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5 Common Income Property Landlord Mistakes


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It is simply amazing to me that people are willing to take shortcuts with tenants.  The harsh reality is that the quality of your tenants will dictate the quality of your rental property investing experience.  With great tenants, you’ll wonder why everyone isn’t buying rental property, and with poor tenants you’ll want to jump off the nearest bridge. 

With that in mind, here is a list of some of the most common and problematic landlord mistakes I can think of:

  1. Failing to properly screen tenants.  The screening process is so inexpensive and easy that there is simply no excuse for not doing it.  While there are never any guarantees, at least a good tenant screen will shed some light on credit worthiness, eviction history, and criminal activity.  Without it, you’ll have no idea what you’re getting into.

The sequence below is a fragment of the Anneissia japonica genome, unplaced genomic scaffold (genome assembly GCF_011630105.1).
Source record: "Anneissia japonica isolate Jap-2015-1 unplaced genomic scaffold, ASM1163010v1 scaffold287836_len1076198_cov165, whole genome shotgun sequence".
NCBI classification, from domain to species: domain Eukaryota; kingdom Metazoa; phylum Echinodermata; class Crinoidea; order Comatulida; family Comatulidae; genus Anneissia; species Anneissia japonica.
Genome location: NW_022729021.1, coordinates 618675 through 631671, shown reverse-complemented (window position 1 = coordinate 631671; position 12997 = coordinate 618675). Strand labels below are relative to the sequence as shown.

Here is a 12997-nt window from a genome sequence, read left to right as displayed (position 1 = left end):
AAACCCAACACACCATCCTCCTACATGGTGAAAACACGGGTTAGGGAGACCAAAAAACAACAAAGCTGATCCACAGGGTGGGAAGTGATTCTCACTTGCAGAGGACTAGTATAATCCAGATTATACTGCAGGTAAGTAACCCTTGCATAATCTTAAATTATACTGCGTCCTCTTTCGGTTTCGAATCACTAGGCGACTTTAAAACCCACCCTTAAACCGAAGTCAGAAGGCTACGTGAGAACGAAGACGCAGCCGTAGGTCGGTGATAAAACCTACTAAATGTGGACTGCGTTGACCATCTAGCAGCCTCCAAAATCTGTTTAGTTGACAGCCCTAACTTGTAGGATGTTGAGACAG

2. Settling for less than acceptable tenants to quickly fill a vacancy.  Although tempting, this is not a good long-term strategy.  You are usually better off lowering the rent to accelerate the search than lowering your acceptable criteria.
  3. Paying the tenant’s heat.  I witnessed how bad of an idea this really is when I bought my first income property, a triplex.  The heat was centralized so I had to pay it.  One bitter cold day I had to go into one of the units to fix something, and discovered the heat cranked to about 90 and the windows open!  Tenants tend to consume more utilities when they are not responsible for paying the bill.
  4. Giving tenants the benefit of the doubt.  I hate to say it, but you cannot trust anything a tenant says.  Well, at least 80% of it, so for that reason you must always approach tenant relations with a skeptical view.
  5. Not charging and enforcing late fees.  Late fees are in place for a reason – to deter undesirable behavior like paying late.  Landlords who do not enforce late fees are usually the lowest priority for people paying late bills.


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